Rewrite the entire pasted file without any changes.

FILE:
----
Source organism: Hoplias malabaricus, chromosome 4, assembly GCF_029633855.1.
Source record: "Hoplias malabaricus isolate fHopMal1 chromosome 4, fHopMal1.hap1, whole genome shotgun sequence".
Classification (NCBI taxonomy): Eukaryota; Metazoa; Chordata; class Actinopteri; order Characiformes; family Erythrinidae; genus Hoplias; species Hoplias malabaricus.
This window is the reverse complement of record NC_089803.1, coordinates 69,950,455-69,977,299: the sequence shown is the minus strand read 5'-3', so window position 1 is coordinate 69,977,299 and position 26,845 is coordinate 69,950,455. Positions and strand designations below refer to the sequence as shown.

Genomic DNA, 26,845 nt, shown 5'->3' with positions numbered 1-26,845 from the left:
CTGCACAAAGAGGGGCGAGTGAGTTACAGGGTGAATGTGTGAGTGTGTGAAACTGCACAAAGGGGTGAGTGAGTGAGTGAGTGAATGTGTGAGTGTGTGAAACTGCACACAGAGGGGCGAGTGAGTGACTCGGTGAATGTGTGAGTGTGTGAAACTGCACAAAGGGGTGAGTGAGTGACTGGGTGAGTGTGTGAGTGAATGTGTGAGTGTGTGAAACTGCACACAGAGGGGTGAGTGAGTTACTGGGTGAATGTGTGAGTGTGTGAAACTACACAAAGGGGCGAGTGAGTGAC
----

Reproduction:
Source organism: Hoplias malabaricus, chromosome 4, assembly GCF_029633855.1.
Source record: "Hoplias malabaricus isolate fHopMal1 chromosome 4, fHopMal1.hap1, whole genome shotgun sequence".
Classification (NCBI taxonomy): Eukaryota; Metazoa; Chordata; class Actinopteri; order Characiformes; family Erythrinidae; genus Hoplias; species Hoplias malabaricus.
This window is the reverse complement of record NC_089803.1, coordinates 69,950,455-69,977,299: the sequence shown is the minus strand read 5'-3', so window position 1 is coordinate 69,977,299 and position 26,845 is coordinate 69,950,455. Positions and strand designations below refer to the sequence as shown.

Genomic DNA, 26,845 nt, shown 5'->3' with positions numbered 1-26,845 from the left:
CTGCACAAAGAGGGGCGAGTGAGTTACAGGGTGAATGTGTGAGTGTGTGAAACTGCACAAAGGGGTGAGTGAGTGAGTGAGTGAATGTGTGAGTGTGTGAAACTGCACACAGAGGGGCGAGTGAGTGACTCGGTGAATGTGTGAGTGTGTGAAACTGCACAAAGGGGTGAGTGAGTGACTGGGTGAGTGTGTGAGTGAATGTGTGAGTGTGTGAAACTGCACACAGAGGGGTGAGTGAGTTACTGGGTGAATGTGTGAGTGTGTGAAACTACACAAAGGGGCGAGTGAGTGAC